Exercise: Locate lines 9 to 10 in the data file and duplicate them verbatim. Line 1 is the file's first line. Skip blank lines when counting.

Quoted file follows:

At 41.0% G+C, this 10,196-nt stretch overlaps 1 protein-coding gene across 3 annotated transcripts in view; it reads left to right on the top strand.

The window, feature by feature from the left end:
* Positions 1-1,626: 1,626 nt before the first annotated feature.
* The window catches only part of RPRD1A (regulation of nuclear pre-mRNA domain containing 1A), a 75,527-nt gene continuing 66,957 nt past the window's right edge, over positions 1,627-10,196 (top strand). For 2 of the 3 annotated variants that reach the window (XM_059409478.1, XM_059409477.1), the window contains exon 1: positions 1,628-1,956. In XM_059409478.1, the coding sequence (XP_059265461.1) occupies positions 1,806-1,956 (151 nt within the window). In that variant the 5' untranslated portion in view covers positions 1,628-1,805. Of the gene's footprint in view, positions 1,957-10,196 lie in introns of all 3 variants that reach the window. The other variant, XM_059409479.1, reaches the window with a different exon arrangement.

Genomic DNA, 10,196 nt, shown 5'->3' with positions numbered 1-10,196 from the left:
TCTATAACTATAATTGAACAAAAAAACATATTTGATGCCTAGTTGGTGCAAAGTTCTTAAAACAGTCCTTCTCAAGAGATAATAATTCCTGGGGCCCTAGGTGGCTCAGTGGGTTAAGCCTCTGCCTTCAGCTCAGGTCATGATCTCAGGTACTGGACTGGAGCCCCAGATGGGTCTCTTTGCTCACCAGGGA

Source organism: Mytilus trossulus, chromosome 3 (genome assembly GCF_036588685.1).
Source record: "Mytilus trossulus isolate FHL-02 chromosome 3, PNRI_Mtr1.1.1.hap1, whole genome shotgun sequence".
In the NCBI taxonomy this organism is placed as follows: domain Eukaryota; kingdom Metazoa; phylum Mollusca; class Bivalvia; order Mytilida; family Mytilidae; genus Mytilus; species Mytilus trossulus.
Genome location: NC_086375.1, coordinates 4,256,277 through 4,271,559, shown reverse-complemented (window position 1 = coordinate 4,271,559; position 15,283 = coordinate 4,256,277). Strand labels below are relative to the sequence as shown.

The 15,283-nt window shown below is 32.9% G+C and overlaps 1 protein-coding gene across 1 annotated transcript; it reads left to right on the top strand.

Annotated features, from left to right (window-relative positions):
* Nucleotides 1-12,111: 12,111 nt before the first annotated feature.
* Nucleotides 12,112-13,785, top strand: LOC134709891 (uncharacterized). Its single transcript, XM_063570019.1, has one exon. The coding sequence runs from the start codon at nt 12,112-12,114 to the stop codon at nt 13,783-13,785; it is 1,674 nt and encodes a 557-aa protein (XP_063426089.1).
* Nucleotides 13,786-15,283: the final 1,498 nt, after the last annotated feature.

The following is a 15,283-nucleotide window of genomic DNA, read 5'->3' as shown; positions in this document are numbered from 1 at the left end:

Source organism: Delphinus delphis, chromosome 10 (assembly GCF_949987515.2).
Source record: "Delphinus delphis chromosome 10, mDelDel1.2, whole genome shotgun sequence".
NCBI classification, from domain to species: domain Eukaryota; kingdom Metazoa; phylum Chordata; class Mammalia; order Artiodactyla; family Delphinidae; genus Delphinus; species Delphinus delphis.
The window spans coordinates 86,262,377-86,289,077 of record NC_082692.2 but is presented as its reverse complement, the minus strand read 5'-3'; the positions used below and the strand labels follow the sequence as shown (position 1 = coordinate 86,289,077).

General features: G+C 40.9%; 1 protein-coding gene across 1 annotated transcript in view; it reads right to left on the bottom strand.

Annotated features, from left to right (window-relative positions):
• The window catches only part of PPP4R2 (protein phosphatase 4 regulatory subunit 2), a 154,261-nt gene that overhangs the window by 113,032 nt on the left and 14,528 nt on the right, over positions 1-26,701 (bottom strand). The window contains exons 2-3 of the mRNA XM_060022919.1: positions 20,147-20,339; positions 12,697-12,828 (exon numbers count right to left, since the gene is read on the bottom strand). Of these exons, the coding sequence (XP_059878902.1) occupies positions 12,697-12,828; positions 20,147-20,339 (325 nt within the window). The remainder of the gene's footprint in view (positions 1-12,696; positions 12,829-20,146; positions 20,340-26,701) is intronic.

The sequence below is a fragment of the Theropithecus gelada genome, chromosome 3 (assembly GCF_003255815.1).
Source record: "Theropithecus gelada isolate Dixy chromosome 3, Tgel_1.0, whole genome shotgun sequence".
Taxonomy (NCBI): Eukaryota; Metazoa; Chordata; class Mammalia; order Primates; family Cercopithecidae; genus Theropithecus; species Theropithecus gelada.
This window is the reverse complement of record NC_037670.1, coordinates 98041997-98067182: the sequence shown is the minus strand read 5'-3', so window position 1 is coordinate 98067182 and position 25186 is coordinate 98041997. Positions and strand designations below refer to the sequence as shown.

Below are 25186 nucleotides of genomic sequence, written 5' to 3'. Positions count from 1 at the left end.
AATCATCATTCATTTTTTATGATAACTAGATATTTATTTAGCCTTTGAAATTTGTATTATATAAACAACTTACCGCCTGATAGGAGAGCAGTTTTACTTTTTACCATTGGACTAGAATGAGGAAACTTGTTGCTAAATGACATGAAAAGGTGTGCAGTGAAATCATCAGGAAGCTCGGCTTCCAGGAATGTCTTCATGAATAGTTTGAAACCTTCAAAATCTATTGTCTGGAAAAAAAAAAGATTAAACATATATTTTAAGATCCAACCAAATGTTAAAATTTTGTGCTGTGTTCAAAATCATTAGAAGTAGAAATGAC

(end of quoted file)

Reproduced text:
In the NCBI taxonomy this organism is placed as follows: domain Eukaryota; kingdom Metazoa; phylum Mollusca; class Bivalvia; order Mytilida; family Mytilidae; genus Mytilus; species Mytilus trossulus.
Genome location: NC_086375.1, coordinates 4,256,277 through 4,271,559, shown reverse-complemented (window position 1 = coordinate 4,271,559; position 15,283 = coordinate 4,256,277). Strand labels below are relative to the sequence as shown.